Anti-government protests in Albania pose property damage risks but unlikely to topple government. https://t.co/ltxfJy33E1
Romania cross a turbulent zone while flying with only one engine on
- Decelerating household consumption has become the only growth driver of the Romanian economy in the second quarter of 2018 as investments contracted.
- Household consumption remained strong, but has decelerated. Export growth slowed down as well. On the positive side, FDI inflows rose and export of goods and industrial orders has sustained strong growth, allowing to expect sustained growth momentum in the near term.
- Household consumption will continue to drive economic growth, but unbalanced growth, rising current-account and fiscal deficits, and poor governance are making the country vulnerable to external shocks.
Although quarterly GDP growth accelerated to 1.4% in the second quarter, the detailed data show that gross fixed capital formation contracted in a year. Annual GDP growth remained slightly above 4% in the second quarter and was driven by private consumption. Export growth decelerated and household consumption growth momentum is losing steam as well.
Weak growth composition and poor policies weigh heavily on medium term growth prospects
IHS Markit has been expecting rising investment in 2018, but has also acknowledged the risks associated with its development in our previous forecasts. Romania requires investment in infrastructure and efficiency to sustain its growth potential. However, public investment has been vulnerable this year because of the rising budget deficit, while slowing growth in the eurozone and looming trade war risks, as well as the unpredictable tax environment, may result in lower investment in the private sector as well.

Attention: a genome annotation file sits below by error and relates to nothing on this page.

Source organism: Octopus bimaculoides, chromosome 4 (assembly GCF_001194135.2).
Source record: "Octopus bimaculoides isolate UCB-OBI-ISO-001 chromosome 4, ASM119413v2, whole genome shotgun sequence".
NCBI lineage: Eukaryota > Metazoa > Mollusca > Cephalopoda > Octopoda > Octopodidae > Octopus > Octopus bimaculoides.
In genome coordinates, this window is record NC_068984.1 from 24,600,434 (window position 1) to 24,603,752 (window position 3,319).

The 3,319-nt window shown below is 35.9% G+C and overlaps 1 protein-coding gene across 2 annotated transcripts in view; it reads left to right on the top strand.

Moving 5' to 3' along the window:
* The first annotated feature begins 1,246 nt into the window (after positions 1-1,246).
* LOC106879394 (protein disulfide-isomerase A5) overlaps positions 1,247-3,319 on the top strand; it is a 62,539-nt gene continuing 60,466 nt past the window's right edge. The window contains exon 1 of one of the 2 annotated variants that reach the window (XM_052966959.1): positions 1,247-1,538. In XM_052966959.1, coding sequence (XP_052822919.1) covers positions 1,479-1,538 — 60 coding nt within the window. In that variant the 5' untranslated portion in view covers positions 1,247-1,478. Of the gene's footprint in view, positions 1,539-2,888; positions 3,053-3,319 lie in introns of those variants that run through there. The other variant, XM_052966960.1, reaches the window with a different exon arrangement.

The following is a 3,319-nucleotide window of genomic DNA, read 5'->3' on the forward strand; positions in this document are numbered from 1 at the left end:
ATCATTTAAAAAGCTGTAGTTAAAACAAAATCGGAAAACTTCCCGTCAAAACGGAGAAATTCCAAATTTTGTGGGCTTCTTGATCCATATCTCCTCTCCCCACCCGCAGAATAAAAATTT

Even though export of goods continued rising at almost 7% y/y in the second quarter, deceleration in export growth was driven by weak volumes in export of services. Trade flows in the region are important determinant of export of services growth as well as export of transport services comprise the largest share of Romanian exports of services. However, country suffers from very poor quality of road infrastructure and weak investment growth does not bode well for further growth. Household consumption, which is supported by procyclical expansionary fiscal policy is now the only growth driver. Romanian economic growth has become even more uncertain because now only one of the growth engines is fully operational.
Government policy has not been supportive of long-term sustainable growth. Composition of Romanian public expenditures have been deteriorating lately, with decreasing share of investment while tax collection has been weak as well compared with the peers (see the charts below). At the same time rather weak predictability of tax system may also scare away some of the potential local and foreign investors.
Export growth had been accelerating for the past two years, but the trajectory of unit labour costs (as a performance relative to the rest of 37 industrial countries) has changed and has been trending upwards. Meanwhile, investment in equipment has been weak. Gross fixed capital formation has been growing since 2017 and might have somewhat improved the competitive position of the Romanian industrial sector, but investment disappoints this year again.
Short-term growth potential might still be there, but economy can easily slip
Nevertheless, economy still has some growth potential left. Net wages rose 13% y/y in the first half of 2018, while inflation is expected to slowly recede, although remaining above the central bank target rate in 2018. This means that at least in the short term the Romanian economy will continue to be driven by rather rapid household consumption growth, but its momentum will dwindle. Registered unemployment remained at 3.5% in July, but the number of vacancies has been decreasing this year.
The current-account deficit, which is expected to be at around 4% of GDP in 2018, increased by EUR220 million in the first half of 2018, compared with the equivalent period a year earlier. On the positive side, FDI inflows rose by EUR670 million during the same period. Strong growth in the value of new orders and so far sustained growth momentum in export of goods allow to expect decent growth in industrial production in the near term as well.
Nevertheless, unbalanced growth, rising current-account and fiscal deficits, and poor governance is making the country vulnerable to external shocks and capital outflows. The number of potential risks has been increasing recently. Turbulence in other emerging markets, decreasing investor risk appetite, rising trade barriers, and weakening growth in eurozone might all be potential triggers. In September forecast round, IHS Markit has reduced Romanian GDP growth projection for 2019 from 3.4% to 2.8%, while in 2018 GDP is expected to grow by 3.8% y/y.
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